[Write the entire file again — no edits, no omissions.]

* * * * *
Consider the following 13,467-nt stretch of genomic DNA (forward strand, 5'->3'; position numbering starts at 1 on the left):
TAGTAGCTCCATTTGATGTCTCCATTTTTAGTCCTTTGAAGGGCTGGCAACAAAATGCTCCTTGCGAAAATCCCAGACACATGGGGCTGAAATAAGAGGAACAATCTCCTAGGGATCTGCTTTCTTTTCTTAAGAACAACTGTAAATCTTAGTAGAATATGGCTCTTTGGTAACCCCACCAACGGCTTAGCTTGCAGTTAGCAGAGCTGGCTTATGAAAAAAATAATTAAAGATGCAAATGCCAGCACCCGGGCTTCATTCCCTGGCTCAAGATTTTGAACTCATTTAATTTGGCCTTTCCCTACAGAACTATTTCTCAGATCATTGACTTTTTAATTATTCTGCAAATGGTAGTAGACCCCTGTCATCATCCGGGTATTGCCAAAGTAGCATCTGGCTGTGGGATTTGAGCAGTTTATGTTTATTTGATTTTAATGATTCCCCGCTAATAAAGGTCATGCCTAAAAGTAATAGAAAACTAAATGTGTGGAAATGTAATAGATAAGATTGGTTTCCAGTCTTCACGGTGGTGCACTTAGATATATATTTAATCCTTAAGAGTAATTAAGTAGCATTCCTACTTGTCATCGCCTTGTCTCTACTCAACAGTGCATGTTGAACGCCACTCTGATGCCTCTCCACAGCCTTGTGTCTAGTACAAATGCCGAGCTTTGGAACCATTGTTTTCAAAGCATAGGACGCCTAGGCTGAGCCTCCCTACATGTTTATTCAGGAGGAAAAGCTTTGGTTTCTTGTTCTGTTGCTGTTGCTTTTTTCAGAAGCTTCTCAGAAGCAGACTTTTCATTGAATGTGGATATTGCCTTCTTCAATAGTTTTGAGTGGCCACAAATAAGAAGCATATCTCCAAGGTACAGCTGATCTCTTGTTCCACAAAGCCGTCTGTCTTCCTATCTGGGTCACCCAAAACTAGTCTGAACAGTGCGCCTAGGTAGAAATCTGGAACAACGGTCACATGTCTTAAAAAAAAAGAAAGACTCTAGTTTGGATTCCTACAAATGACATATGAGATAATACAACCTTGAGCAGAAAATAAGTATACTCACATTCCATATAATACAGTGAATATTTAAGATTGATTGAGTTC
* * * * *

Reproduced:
Consider the following 13,467-nt stretch of genomic DNA (forward strand, 5'->3'; position numbering starts at 1 on the left):
TAGTAGCTCCATTTGATGTCTCCATTTTTAGTCCTTTGAAGGGCTGGCAACAAAATGCTCCTTGCGAAAATCCCAGACACATGGGGCTGAAATAAGAGGAACAATCTCCTAGGGATCTGCTTTCTTTTCTTAAGAACAACTGTAAATCTTAGTAGAATATGGCTCTTTGGTAACCCCACCAACGGCTTAGCTTGCAGTTAGCAGAGCTGGCTTATGAAAAAAATAATTAAAGATGCAAATGCCAGCACCCGGGCTTCATTCCCTGGCTCAAGATTTTGAACTCATTTAATTTGGCCTTTCCCTACAGAACTATTTCTCAGATCATTGACTTTTTAATTATTCTGCAAATGGTAGTAGACCCCTGTCATCATCCGGGTATTGCCAAAGTAGCATCTGGCTGTGGGATTTGAGCAGTTTATGTTTATTTGATTTTAATGATTCCCCGCTAATAAAGGTCATGCCTAAAAGTAATAGAAAACTAAATGTGTGGAAATGTAATAGATAAGATTGGTTTCCAGTCTTCACGGTGGTGCACTTAGATATATATTTAATCCTTAAGAGTAATTAAGTAGCATTCCTACTTGTCATCGCCTTGTCTCTACTCAACAGTGCATGTTGAACGCCACTCTGATGCCTCTCCACAGCCTTGTGTCTAGTACAAATGCCGAGCTTTGGAACCATTGTTTTCAAAGCATAGGACGCCTAGGCTGAGCCTCCCTACATGTTTATTCAGGAGGAAAAGCTTTGGTTTCTTGTTCTGTTGCTGTTGCTTTTTTCAGAAGCTTCTCAGAAGCAGACTTTTCATTGAATGTGGATATTGCCTTCTTCAATAGTTTTGAGTGGCCACAAATAAGAAGCATATCTCCAAGGTACAGCTGATCTCTTGTTCCACAAAGCCGTCTGTCTTCCTATCTGGGTCACCCAAAACTAGTCTGAACAGTGCGCCTAGGTAGAAATCTGGAACAACGGTCACATGTCTTAAAAAAAAAGAAAGACTCTAGTTTGGATTCCTACAAATGACATATGAGATAATACAACCTTGAGCAGAAAATAAGTATACTCACATTCCATATAATACAGTGAATATTTAAGATTGATTGAGTTC